Product Reviews

Best Air Purifier For Dust

The Air Purifier For Dust Review

When it comes to air purifiers, it can be hard to make a decision regarding which one to purchase. Unlike humidifiers and dehumidifiers, there are a wide variety of different categories of purifiers, most of which tend to serve their own unique purpose, while some tend to be somewhat more multi-purpose. Today, we’ll be talking about air purifiers specifically in the name of dust-removal. We’ll distinguish the different types of air purifiers from one another, find out what each type is capable of, as well as give an example of a great purifier to help our cause. Depending on your needs, it’s more than possible to get a dehumidifier which also acts as an air purifier, or a purifier which filters dust while also reducing the presence of cigarette smoke. If you think it’s time to clear the air in your dusty, old spare room, this is the buyer’s guide for you.

The Top Pick

Homdox HEPA Air Purifier

The Homdox is a HEPA air filter which comes in a compact-yet-powerful design. Made for rooms (as opposed to entire houses or corners of large buildings), cars and other small spaces, it can be placed on one’s bedside table before bed for a better sleep or in the bathroom after putting up new drywall to suck up all of the dust left over from the work. Despite its small size, it has some features which may come as surprising relative to its small stature.

For starters, its HEPA technology means it does an astounding job of getting rid of dust from the air. For the unaware, HEPA is a technology which guarantees the filtering of any particles that can be seen to the human eye (which includes dust), as well as a variety of particles we can’t see. HEPA is an extremely reliable technology, removing 99.97% of these particles from the air.

The Homdox also comes with an air quality sensor, actually letting you know when the purifier should be used. This feature will do more than just remove dust, it will alert you to air you didn’t even know was dirty in the first place. It can be plugged into a wall or into a car through its cigarette adapter, making it great for everyday use wherever you may go.

Buyer’s Guide

If you’re set on shopping around, it’s important to understand the difference between the common types of air purifiers, a couple of which specialize in removing dust and other allergens from the air. Let’s take a closer look at these specific types of air purifiers to find out which best suits our needs.

HEPA Air Purifiers Filter Dust Among Other Things

We’ve already briefly touched base on HEPA purifiers, so I’ll keep it short. HEPA is a technology which filters particles as small as 0.3 micrometers, which is much smaller than typical dust and allergens. When filtering said particles, it has a success rate of 99.97%, meaning nearly nothing can get through. While HEPA filters will get rid of dust no problem, they’ll also clear up bacteria and prevent mold, which is certainly a nice added bonus to owning one of these air purifiers.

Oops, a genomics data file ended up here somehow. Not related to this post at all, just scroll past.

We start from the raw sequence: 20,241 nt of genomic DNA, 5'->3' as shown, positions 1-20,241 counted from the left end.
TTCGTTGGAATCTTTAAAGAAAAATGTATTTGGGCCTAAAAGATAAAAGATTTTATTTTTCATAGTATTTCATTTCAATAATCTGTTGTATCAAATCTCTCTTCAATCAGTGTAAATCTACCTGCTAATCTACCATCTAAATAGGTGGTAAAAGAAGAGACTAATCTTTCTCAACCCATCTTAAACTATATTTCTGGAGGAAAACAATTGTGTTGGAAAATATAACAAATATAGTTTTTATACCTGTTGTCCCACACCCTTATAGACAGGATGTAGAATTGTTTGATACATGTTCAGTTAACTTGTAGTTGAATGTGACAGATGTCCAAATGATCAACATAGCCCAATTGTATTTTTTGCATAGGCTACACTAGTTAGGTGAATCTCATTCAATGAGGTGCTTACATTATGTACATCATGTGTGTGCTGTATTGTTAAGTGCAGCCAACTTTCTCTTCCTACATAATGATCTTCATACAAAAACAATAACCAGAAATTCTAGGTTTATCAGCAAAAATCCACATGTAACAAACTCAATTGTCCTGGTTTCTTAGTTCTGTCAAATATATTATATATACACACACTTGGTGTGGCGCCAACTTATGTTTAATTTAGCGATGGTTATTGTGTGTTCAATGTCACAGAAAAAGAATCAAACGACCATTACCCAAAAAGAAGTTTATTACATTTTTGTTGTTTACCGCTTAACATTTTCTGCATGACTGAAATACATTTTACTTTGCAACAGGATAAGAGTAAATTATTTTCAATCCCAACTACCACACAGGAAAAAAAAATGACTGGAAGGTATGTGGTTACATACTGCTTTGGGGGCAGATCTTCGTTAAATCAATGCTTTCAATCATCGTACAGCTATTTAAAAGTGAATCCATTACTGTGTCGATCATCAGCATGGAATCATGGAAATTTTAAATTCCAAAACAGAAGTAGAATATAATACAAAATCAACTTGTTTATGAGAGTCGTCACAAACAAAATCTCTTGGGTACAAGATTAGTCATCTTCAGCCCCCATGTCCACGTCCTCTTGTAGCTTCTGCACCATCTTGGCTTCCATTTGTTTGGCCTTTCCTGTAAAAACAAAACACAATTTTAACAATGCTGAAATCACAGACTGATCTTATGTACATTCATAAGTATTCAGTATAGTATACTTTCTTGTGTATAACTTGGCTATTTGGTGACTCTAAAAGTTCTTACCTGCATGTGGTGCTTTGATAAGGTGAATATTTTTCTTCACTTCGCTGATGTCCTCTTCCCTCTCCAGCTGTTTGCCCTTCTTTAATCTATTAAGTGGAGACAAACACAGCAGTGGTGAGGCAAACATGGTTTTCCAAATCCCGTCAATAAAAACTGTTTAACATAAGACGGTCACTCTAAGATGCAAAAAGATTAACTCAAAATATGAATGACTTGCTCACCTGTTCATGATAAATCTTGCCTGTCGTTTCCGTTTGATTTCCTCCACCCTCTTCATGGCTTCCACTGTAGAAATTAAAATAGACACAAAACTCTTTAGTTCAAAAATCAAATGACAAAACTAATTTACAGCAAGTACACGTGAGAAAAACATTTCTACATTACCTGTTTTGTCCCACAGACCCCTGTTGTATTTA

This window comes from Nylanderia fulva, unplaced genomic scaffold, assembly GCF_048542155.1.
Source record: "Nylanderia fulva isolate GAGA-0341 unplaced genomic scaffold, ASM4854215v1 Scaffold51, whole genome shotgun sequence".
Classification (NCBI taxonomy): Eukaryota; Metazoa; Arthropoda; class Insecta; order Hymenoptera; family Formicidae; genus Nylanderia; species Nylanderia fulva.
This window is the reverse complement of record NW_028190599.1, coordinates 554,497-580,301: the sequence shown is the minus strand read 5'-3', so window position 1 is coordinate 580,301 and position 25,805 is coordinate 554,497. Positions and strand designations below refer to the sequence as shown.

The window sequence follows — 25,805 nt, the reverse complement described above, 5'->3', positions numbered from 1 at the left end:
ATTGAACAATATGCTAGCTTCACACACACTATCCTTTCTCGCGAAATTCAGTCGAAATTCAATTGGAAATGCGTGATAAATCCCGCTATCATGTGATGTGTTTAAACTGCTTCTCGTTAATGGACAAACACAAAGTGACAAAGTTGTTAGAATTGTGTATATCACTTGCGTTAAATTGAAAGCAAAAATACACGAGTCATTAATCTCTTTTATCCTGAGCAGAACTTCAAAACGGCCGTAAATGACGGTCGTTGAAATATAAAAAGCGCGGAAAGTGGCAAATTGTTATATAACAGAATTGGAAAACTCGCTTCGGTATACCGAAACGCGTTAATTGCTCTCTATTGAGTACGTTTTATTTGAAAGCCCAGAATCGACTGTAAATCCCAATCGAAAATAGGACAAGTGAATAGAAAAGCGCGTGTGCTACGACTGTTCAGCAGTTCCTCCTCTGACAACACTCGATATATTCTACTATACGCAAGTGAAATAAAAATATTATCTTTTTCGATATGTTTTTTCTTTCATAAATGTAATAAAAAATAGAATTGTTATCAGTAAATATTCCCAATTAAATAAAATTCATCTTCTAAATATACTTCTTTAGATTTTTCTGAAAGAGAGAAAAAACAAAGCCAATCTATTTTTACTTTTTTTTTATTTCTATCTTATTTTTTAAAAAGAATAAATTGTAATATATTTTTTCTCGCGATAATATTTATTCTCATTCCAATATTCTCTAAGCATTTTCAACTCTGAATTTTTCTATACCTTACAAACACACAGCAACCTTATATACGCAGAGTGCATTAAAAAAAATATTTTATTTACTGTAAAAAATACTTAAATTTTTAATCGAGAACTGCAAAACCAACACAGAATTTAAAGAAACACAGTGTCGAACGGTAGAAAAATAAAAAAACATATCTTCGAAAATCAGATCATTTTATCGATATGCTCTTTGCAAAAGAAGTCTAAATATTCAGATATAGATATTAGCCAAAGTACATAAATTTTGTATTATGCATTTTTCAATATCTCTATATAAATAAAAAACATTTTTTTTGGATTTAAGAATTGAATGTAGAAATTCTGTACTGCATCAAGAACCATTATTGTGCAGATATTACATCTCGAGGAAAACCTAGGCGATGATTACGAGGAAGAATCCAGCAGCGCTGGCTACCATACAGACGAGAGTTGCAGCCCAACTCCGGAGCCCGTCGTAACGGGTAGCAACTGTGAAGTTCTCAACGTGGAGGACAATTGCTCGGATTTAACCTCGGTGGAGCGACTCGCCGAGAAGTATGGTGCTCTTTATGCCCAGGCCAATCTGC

Negative Ion Air Purifiers Have a Long Reach

Air Purifier For DustSimply put, air purifiers which run on negative Ion technology actually shoot particles out into the air which attract contaminants. Because of this, you may find this type of purifier to be beneficial in large spaces, especially if you can’t justify buying a handful of purifiers to scatter around the area. However, while it does have a great range relative to other types of purifiers. The issue with negative ion purifiers is what happens to the particles they attract. Despite what you may think, they don’t get sucked back up into the machine, as is the case with most purifiers. Instead, the particles it attracts end up sticking to surfaces such as walls and ceilings. While it is a huge improvement over having dust floating through the air, nobody wants dust on their walls and floor. Unless you have a lot of ground to cover, you may be better off going with a HEPA air purifier..

Air Purifiers You Should Probably Stay Away From

There are three types of purifiers which won’t do a good job of clearing up dust at all. Carbon filters are one of the best air purifiers out there when it comes to stopping harmful microorganisms such as bacteria and viruses in their tracks. The problem with these filters is they’re unlikely to pick up larger particles such dust and pollen. If you’re looking for a dust and germ-free home; however, using a carbon filter in conjunction with a HEPA or negative ion purifier can work wonders.

The second type of air purifier that doesn’t work is known as the ‘ozone purifier.’ While it does remove dust from the air, its effects tend to be counterproductive, being that they release ozone gas into the air to do so, a gas which may or may not be harmful to one’s health. Although there are two sides to the story (some claim that ozone air purifiers are completely safe), American governmental organizations don’t seem to be too keen on these purifiers, being that not one agency has approved them for use. They may do their job, but you might be better off staying away from ozone air purifiers until they’ve been more heavily researched.

Lastly, air purifiers relying purely on UV technology should probably be avoided as well. While they are completely safe and do a decent job of removing microorganisms from the air, they have no affect on dust. Their whole mechanism of action revolves around zapping passing particles with radiation. Although zapping a germ or virus may kill it in and instant, you can’t really kill dust, making these purifiers useless in this regard. As with carbon filters; however, these can work great in conjunction with a HEPA purifier for extra clean air if you’d like to get rid of even more germs than what your HEPA filter can do on its own, do to the longer range of UV air purifiers.

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